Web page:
Led by O'Reilly, conservative pundits claimed Washington school "banned" A Christmas Carol


FOX News host Bill O'Reilly and his guest, Anthony R. Picarello Jr., said a public school "banned" a stage production of A Christmas Carol because the school feared it would violate the constitutional separation of church and state. In fact, Lake Washington High School in Kirkland, Washington cancelled one performance of the play because the private theater company putting on the play planned to charge admission, a violation of school policy, and because the principal had not approved the event. In a statement, the principal wrote: "The cancellation of this daytime production had nothing to do with religion."

Picarello, president of the conservative nonprofit law firm The Becket Fund for Religious Liberty, appeared on the December 21 edition of The O'Reilly Factor to discuss his firm's awarding of its annual Ebenezer Award to the school. Picarello noted that Becket presents the award to "the person or group responsible for the most ridiculous affront to the Christmas and Hanukkah holidays."

School principal Mark Robertson explained in his statement that "a subordinate staff member, who did not follow district protocol and without my knowledge or permission had entered into an agreement with a private for profit organization." He added: "If I were the one contacted by the Attic Theatre management this entire problem could have been avoided and those LW [Lake Washington] students and families who wanted to attend could have done so." School superintendent Don Saul echoed this explanation.

The King County Journal initially reported the play's cancellation on December 5, writing that Robertson "said he canceled the Dec. 17 matinee by the Attic Theatre cast because students would have been charged to see the performance." Robertson added: "We don't allow any private organizations to come and sell products in the schools, or we'd have everybody down here." But the Journal may have fueled the controversy by writing: "While the decision was not driven by the play's Christmas theme, Principal Mark Robertson said the planned performance raised the common questions about school policies and religious activities that come up every holiday season."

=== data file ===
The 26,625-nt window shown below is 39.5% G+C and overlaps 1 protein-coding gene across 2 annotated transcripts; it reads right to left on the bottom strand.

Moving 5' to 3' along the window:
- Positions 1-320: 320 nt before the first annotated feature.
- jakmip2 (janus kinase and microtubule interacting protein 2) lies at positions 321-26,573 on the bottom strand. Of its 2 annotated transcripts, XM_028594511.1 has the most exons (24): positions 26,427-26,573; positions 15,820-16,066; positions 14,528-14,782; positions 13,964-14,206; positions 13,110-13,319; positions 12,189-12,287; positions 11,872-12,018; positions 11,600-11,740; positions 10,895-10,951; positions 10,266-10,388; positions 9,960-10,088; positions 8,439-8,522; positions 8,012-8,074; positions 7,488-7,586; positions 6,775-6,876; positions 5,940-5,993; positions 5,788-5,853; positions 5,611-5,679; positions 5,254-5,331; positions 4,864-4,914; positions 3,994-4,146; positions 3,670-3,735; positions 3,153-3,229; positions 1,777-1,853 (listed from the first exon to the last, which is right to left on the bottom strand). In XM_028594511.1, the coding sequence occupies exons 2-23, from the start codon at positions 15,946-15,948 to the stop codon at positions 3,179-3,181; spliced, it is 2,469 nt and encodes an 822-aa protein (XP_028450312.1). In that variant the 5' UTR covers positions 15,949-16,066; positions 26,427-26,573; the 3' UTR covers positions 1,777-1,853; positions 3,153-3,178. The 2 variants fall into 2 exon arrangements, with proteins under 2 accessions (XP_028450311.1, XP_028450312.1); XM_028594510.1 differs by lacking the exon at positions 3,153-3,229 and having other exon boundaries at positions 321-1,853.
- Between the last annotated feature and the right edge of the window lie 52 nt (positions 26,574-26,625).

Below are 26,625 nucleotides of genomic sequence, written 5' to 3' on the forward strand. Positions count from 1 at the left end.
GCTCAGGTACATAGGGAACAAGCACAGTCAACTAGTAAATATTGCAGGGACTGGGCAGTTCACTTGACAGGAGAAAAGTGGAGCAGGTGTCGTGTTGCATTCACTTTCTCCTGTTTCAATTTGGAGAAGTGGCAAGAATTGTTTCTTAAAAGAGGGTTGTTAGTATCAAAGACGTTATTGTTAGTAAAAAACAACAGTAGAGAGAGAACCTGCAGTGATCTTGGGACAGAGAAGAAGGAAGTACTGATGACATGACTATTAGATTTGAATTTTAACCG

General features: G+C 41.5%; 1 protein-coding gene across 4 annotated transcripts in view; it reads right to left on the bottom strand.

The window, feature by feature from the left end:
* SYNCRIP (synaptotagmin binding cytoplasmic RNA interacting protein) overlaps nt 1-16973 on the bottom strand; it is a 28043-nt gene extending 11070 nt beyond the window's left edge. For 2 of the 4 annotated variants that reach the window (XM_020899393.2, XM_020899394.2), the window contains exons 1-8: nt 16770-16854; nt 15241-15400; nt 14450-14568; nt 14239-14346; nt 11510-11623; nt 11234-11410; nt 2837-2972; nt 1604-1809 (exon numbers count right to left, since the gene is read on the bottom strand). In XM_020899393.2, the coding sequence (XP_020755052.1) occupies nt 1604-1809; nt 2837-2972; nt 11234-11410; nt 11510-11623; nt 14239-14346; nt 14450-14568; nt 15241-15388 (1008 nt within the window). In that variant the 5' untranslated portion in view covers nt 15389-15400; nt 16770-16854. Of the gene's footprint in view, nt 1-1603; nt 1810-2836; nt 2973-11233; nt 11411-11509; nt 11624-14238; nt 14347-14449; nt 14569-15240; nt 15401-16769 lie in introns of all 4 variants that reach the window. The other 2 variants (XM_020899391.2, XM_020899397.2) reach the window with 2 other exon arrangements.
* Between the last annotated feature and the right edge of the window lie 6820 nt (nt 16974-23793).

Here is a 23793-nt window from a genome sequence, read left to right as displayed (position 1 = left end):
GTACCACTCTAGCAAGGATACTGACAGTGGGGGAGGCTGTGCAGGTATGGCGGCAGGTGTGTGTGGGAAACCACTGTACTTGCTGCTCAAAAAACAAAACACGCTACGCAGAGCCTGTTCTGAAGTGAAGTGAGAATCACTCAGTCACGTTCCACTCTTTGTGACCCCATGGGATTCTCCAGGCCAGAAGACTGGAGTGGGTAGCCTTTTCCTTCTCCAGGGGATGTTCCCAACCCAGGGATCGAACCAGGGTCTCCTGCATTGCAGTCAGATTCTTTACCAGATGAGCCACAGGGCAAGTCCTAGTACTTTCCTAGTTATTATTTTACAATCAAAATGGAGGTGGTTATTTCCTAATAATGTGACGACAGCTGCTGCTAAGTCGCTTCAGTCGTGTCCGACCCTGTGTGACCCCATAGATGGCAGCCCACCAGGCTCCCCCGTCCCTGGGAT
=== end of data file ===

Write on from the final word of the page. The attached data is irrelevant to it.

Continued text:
Confusion over the reason for the cancellation was soon resolved. Apparently responding to Robertson's remark in the Journal, Seattle Times columnist Danny Westneat erroneously reported on December 8 that "[s]tudents were to see a staging of Dickens' story on Dec. 17, but the principal has canceled it, in part because it raised the issue of religion in the public schools." But on December 10, Westneat corrected himself:

Superintendent Don Saul says the reason was the show was booked improperly. The principal's comments about the play raising issues of religion in school were misunderstood. "As far as I can tell, no part of district policy or related, judicially determined guidelines would be violated as the result of a presentation of Dickens' classic as I know it," he wrote.

In announcing the presentation of its Ebenezer Award, Becket insisted that the school had cancelled the performance over concerns about religion. They falsely claimed that the school's stated explanation was merely a cover, since Lake Washington had previously allowed the private theater company, Attic Theatre, to stage productions at the school: "Although the principal also cited a school policy against the sale of tickets for the show, the performance had been scheduled for months in advance, and the same theater group had previously performed two secular plays at the school without incident." Becket apparently drew a false conclusion about the "two secular plays at the school" from an ambiguous passage in the Journal's December 5 article:

The Attic Theatre of Kirkland rented the Cadle Theater at Lake Washington High School for 10 after-hours performances of the Charles Dickens' classic. The performance is the group's third, following the "Miracle Worker'' and "The Diary of Anne Frank.''

But Attic performed its November 2003 production of Anne Frank at Cedar Park Northshore Church in Kenmore, Washington, not at Lake Washington's Cadle Theatre. And while Attic did perform Miracle Worker at the Cadle Theatre, it did so in July 2004, during summer vacation. In contrast, the canceled Christmas Carol performance was a December 17 matinee scheduled during school hours and specifically intended for students, as the Journal reported. Attic performed A Christmas Carol eight times at the school -- for the general public -- in evening performances and weekend matinees between December 11 and December 20.

Regardless, Westneat's erroneous December 8 claim spawned numerous incorrect media reports that the school "banned" the play because of its religious theme. On December 9, Washington Times reporter Jennifer Harper falsely reported that "a Kirkland, Wash., high-school principal nixed a production of "A Christmas Carol" because of Tiny Tim's prayer, 'God bless us everyone.'" CNN host Anderson Cooper echoed this false report on the December 10 edition of Anderson Cooper 360°, reporting that "a high school in Kirkland, Washington wouldn't allow a production of A Christmas Carol because Tiny Tim says 'God bless us, every one.'" Washington Times columnist Deborah Simmons repeated this falsehood on December 17.

On The O'Reilly Factor, Picarello joined the chorus, claiming that the school had cancelled the performance because "[T]hey said ... this would generate too many difficult issues regarding the role of religion in public schools." O'Reilly had previously covered this "anti-Christmas" story, declaring during his "Talking Points Memo" on December 9: "While anti-Christmas madness is afoot, the latest is a high school in a suburb of Seattle banning the play A Christmas Carol by Charles Dickens."

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